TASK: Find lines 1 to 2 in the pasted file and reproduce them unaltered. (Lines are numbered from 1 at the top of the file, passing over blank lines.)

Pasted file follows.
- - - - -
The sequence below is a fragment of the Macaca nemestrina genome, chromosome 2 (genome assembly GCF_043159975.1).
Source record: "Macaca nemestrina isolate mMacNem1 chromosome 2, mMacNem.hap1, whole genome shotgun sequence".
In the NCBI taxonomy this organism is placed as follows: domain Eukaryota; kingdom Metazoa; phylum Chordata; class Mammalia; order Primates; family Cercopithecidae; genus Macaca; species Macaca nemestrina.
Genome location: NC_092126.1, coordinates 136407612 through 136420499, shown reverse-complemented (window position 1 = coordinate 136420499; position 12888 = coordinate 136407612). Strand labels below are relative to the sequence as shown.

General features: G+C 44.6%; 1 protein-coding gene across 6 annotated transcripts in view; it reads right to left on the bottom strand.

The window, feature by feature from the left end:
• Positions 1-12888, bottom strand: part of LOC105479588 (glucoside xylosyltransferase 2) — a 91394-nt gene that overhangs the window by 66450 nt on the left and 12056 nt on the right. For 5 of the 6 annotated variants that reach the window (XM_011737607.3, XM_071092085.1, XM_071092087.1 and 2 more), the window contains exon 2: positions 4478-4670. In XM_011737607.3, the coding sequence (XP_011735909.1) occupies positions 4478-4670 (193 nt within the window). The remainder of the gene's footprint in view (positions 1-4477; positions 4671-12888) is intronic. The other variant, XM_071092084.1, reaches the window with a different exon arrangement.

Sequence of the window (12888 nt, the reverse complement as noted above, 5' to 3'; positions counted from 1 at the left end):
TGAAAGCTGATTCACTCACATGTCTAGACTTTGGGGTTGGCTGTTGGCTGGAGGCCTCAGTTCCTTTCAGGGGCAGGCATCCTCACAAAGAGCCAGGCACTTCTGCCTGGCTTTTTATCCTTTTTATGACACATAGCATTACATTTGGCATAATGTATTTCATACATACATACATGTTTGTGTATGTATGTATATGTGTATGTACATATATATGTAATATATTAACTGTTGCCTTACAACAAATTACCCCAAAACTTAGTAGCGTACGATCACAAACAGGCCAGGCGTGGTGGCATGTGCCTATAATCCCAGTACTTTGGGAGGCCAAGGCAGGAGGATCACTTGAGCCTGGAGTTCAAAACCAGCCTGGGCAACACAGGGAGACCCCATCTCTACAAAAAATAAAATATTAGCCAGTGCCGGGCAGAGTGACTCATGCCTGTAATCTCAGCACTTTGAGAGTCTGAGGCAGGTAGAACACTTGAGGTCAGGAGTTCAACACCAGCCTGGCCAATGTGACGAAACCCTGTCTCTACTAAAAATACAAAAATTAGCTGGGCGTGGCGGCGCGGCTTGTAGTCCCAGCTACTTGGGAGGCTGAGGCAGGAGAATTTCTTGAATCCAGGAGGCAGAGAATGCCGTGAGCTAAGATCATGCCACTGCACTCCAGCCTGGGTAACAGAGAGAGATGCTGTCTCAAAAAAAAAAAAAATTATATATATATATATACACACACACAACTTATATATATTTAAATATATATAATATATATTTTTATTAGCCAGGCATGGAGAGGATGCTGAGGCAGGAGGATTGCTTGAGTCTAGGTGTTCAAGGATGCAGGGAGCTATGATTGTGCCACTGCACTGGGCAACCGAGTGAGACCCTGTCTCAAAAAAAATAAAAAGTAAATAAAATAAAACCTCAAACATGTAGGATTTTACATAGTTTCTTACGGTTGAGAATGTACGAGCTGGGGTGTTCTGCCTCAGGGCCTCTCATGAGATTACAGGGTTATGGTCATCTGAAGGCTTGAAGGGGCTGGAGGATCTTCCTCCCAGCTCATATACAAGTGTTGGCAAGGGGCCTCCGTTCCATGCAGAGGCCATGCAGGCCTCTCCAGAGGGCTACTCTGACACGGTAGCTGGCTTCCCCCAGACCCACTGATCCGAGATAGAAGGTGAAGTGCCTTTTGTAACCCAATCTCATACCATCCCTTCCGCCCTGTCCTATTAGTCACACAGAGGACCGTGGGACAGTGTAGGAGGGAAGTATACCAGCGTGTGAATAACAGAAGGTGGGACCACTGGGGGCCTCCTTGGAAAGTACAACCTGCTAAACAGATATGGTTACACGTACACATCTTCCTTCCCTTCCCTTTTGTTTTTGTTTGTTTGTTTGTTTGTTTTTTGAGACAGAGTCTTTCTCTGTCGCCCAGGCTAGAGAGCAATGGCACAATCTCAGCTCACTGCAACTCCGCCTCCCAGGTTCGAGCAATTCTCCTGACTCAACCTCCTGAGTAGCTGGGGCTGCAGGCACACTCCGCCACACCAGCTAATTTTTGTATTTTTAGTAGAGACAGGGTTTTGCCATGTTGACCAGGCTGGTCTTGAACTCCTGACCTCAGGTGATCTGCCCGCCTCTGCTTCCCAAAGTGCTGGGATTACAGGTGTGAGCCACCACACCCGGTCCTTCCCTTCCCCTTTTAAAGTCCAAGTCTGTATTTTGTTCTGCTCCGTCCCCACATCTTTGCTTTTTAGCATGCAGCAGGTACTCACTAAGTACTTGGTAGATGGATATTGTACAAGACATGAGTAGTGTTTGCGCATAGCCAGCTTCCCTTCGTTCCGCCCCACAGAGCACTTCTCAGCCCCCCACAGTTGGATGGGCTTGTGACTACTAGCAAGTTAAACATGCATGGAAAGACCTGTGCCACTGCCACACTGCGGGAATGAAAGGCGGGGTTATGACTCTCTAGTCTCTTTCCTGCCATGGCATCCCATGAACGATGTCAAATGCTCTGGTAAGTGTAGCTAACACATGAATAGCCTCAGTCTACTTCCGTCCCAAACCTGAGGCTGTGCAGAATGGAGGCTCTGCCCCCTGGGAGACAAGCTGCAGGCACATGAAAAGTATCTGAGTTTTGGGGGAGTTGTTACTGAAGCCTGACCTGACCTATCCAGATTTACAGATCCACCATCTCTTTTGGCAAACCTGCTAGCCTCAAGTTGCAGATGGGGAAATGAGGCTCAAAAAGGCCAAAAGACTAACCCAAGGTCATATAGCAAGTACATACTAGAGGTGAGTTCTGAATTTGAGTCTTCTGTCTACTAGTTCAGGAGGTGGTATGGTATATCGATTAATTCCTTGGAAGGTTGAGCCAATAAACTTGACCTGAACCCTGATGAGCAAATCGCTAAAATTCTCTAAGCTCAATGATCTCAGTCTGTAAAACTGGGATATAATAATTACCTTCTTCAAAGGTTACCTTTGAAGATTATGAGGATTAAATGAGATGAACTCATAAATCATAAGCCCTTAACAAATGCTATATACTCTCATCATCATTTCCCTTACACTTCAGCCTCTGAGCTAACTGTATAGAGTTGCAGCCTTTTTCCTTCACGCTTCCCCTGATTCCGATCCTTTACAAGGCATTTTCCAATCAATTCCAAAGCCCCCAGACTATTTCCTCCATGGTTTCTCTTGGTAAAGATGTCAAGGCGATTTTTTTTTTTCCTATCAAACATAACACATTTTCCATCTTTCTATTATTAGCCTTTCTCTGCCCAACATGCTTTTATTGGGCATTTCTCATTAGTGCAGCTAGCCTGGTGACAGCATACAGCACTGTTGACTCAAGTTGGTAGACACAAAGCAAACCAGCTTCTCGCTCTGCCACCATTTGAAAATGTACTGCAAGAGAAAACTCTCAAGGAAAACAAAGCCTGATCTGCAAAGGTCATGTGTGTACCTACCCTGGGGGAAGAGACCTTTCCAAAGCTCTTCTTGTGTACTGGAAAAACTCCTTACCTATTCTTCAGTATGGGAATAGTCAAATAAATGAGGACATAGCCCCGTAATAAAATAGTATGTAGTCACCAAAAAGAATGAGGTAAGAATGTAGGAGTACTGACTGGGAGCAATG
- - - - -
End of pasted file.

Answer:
The sequence below is a fragment of the Macaca nemestrina genome, chromosome 2 (genome assembly GCF_043159975.1).
Source record: "Macaca nemestrina isolate mMacNem1 chromosome 2, mMacNem.hap1, whole genome shotgun sequence".